Author(s):Gamm DM, Clark E, Capowski EE, Singh R. The Role of FGF9 In The Production of Neural Retina And RPE In A Pluripotent Stem Cell Model of Early Human Retinal Development. Am J Ophthalmol. 2019 May 10. pii: S0002-9394(19)30215-6. doi: 10.1016/j.ajo.2019.04.033. [Epub ahead of print]
Journal: American Journal Of Ophthalmology, May 2019
PURPOSE To investigate the role of fibroblast growth factors (FGFs) in the production of neural retina (NR) and retinal pigmented epithelium (RPE) in a human pluripotent stem cell model of early retinal development.
METHODS Human induced pluripotent stem cell (hiPSC) lines from an individual with microphthalmia caused by a functional null mutation (R200Q) in Visual systems homeobox 2 (VSX2), a transcription factor involved in early NR progenitor cell (NRPC) production, and a normal sibling were differentiated along the retinal and forebrain lineages using an established protocol. Quantitative and global gene expression analyses (microarray and RNAseq) were used to investigate endogenous FGF expression profiles in these cultures over time. Based on these results, mutant and control hiPSC cultures were treated exogenously with selected FGFs and subjected to gene and protein expression analyses to determine their effects on RPE and NR production.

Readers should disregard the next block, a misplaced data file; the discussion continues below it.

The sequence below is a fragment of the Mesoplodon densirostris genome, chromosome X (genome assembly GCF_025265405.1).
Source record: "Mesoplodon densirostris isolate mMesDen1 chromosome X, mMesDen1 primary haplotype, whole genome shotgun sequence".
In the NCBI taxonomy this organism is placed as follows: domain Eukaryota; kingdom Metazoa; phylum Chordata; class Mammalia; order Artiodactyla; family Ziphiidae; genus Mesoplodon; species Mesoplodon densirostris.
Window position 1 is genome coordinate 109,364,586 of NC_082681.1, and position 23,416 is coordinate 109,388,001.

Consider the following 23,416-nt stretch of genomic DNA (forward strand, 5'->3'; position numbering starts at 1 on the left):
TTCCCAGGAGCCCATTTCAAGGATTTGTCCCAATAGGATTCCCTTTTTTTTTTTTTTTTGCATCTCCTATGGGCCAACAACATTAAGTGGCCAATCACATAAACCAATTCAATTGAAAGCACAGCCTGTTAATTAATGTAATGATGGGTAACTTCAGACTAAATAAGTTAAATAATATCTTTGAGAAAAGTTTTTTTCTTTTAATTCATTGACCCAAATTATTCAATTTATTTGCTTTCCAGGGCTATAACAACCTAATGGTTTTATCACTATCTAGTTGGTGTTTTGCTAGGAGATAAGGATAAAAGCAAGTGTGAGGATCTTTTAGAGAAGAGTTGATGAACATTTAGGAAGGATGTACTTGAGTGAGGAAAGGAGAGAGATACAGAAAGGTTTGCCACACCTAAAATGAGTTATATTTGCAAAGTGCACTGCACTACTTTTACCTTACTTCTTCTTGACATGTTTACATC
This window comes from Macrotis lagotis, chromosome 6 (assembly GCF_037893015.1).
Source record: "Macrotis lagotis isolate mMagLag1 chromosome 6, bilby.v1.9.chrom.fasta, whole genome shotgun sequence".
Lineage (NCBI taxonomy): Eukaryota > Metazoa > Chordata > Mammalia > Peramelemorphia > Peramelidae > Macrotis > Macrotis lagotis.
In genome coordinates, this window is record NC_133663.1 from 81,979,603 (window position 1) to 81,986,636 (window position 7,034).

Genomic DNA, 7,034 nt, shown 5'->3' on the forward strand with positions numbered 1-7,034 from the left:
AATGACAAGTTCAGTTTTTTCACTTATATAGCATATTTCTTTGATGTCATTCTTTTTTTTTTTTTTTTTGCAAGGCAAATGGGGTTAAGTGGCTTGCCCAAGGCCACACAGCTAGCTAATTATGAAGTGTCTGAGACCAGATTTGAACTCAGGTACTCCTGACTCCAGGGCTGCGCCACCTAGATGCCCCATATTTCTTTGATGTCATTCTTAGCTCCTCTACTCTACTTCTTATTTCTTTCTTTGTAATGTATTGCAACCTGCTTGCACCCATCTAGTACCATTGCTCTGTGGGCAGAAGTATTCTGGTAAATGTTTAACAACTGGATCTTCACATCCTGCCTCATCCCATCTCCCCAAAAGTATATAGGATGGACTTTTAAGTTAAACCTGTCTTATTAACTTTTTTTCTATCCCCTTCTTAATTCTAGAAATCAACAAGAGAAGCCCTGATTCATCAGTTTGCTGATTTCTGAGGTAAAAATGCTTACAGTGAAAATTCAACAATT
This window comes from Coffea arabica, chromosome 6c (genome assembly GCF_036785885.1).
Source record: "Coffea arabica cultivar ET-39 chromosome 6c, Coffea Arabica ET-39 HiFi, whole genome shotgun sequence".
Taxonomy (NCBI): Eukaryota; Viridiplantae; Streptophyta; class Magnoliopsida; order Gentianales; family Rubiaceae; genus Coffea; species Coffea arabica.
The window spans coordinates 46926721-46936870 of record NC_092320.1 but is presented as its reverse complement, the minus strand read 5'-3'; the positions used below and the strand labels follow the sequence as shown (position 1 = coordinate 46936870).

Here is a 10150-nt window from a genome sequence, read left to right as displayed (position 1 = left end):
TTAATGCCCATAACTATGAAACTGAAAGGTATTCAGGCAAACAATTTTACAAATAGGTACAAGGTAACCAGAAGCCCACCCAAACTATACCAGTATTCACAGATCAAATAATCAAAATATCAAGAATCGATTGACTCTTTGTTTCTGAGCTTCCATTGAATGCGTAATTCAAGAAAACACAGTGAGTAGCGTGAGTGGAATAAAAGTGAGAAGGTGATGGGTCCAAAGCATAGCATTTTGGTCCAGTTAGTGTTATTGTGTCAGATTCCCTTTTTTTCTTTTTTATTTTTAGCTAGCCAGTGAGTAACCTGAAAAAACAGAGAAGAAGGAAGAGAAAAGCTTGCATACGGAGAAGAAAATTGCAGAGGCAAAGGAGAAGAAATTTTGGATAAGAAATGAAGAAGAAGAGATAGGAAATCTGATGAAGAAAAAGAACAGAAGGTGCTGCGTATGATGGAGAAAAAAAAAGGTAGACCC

RESULTS We found that FGF9 and 19 were selectively increased in early hiPSC-derived optic vesicles (OVs) when compared to isogenic cultures of hiPSC-derived forebrain neurospheres. Furthermore, these same FGFs were downregulated over time in (R200Q)VSX2 hiPSC-OVs relative to sibling control hiPSC-OVs. Interestingly, long-term supplementation with FGF9, but not FGF19, partially rescued the mutant retinal phenotype of the (R200Q)VSX2 hiPSC-OV model. However, antagonizing FGF9 in wildtype control hiPSCs did not alter OV development.
CONCLUSIONS Our results show that FGF9 acts in concert with VSX2 to promote NR differentiation in hiPSC-OVs and has potential to be used to manipulate early retinogenesis and mitigate ocular defects caused by functional loss of VSX2 activity.